CRB Checks in the News Again

Criminal record checks are in the news again with the press wondering why anybody who might remotely come into contact with a child or young person must have a CRB check these days.

Labour Cllr Stainthorpe brought this up at the council meeting last month and proposed that all councillors must be CRB checked in case they came into contact with children. It is absurd that anyone that might even meet a child in the street must first have a CRB check. Even more absurd when you consider that the great bogey of our time, child abuse, is mainly carried out within the family rather than by strangers. We do not propose to have every parent CRB checked before hvaing their baby. Or maybe this is Labour’s new way of safeguarding families.

Whilst it is right that teachers and other people who work with children should have a CRB check to avoid employing undesirable people with convictions relating to children, this surely need not apply to every council worker in the Civic Centre, every newsagent, every ice cream man.  This is nonsense, another example of Labour’s nanny state overstepping the mark. The state should not be holding databases of 60 million people with intimate details of all our private lives and history, even if it could store data securely, which it demonstrably cannot do at present.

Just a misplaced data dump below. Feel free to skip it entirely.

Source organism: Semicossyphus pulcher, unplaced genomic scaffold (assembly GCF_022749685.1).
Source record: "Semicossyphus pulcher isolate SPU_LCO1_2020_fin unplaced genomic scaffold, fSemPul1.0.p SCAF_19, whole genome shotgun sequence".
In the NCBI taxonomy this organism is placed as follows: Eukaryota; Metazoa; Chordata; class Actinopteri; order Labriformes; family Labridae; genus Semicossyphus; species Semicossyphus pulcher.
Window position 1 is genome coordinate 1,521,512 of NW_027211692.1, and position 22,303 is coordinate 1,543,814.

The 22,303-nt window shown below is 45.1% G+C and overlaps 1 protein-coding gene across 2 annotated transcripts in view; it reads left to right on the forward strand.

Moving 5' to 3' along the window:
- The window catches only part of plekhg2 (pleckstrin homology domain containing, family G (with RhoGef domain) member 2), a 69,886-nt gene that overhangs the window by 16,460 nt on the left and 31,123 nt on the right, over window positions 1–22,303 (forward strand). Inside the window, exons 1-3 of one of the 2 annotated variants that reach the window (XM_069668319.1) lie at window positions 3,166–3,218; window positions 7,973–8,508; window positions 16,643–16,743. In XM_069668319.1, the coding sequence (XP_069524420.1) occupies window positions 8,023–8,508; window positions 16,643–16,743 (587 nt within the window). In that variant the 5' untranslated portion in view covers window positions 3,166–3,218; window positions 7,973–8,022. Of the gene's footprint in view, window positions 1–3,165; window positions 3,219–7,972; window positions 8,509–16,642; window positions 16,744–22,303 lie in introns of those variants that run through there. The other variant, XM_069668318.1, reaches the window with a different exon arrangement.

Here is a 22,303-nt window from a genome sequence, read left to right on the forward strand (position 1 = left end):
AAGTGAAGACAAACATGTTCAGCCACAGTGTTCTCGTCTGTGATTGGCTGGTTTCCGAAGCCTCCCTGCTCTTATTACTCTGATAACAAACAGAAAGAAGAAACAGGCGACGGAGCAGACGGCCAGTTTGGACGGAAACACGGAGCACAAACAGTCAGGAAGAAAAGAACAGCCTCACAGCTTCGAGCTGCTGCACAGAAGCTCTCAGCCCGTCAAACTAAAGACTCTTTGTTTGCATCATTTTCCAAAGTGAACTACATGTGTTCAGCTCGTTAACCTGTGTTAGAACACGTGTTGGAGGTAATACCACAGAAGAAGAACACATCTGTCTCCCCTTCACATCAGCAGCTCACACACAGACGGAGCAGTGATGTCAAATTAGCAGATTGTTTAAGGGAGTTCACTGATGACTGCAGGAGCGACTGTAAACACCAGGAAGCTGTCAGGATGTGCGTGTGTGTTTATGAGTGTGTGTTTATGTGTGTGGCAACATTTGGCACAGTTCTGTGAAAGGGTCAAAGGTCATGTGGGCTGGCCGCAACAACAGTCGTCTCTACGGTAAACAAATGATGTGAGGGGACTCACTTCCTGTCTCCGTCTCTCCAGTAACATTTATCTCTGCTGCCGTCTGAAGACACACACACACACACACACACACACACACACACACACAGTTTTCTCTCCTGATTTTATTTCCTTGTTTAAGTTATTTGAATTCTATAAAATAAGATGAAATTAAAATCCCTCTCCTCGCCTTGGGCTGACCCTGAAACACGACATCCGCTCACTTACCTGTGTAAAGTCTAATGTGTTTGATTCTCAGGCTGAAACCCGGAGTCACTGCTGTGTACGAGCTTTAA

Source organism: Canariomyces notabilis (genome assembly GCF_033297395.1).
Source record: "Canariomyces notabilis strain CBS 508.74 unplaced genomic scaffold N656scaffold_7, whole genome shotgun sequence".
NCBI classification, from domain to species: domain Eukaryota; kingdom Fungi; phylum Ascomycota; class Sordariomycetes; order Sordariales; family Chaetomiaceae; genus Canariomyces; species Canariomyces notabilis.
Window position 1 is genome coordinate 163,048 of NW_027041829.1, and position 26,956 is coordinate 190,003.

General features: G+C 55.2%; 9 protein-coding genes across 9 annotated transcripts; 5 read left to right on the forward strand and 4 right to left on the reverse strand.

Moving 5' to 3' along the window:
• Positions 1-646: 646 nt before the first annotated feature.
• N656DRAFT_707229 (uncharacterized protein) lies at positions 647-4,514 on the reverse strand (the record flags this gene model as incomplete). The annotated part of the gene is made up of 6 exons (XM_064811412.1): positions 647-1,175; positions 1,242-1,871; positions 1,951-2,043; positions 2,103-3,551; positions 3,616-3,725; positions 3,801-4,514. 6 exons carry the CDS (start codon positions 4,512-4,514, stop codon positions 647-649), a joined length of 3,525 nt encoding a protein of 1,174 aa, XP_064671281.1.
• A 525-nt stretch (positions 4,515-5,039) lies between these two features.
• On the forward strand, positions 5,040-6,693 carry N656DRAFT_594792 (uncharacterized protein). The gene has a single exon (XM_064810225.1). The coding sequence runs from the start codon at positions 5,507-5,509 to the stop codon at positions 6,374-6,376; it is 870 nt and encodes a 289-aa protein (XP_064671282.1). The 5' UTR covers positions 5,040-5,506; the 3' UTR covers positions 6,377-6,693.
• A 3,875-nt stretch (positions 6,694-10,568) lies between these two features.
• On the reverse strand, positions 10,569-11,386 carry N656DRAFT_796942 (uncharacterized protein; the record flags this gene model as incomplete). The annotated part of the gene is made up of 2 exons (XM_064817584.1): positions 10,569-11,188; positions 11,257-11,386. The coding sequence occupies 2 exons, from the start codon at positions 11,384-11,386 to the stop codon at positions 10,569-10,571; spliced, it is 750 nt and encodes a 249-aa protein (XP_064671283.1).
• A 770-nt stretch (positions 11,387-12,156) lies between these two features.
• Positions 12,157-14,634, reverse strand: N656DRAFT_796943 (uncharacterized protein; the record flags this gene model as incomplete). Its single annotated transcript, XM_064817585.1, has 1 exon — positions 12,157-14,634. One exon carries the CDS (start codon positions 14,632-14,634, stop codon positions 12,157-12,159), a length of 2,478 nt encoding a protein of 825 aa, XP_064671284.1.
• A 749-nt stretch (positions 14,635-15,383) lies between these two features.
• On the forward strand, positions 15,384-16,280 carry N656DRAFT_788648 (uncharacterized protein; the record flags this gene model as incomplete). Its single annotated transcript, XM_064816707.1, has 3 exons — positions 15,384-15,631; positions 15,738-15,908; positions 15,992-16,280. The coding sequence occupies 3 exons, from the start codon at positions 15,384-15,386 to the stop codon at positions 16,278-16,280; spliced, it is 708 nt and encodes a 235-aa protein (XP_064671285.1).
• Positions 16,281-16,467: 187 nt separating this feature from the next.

Community Alcohol Partnership

For the uninitiated this is a scheme to tackle alcohol related problems around known troublespots. Reading are due to give the go-ahead next week for a pilot scheme in Tilehurst around the Triangle. In essence they will make use of government funds to pay for a full-time worker to tackle the well-documented problems around the Triangle area where there is the constant threat of unruly behaviour by youngsters, often fuelled by alcohol. When the council has carried out test purchases in Tilehurst using under age kids, some 33% were allowed to buy alcohol illegally.


Whilst we all applaud this pilot scheme (and the results of a similar pilot in St Neots had a dramatic effect of local alcohol-related problems), it is just a shame that we have had to wait for Home Office funds to pay the £8,000 cost of a part-time Project Officer for the 6 month trial period. Other areas in Reading are not so fortunate and in the current economic climate, may have to wait a long time for similar projects. Despite all the newspaper headlines and trouble for local shopkeepers, Reading cannot run a scheme off its own back.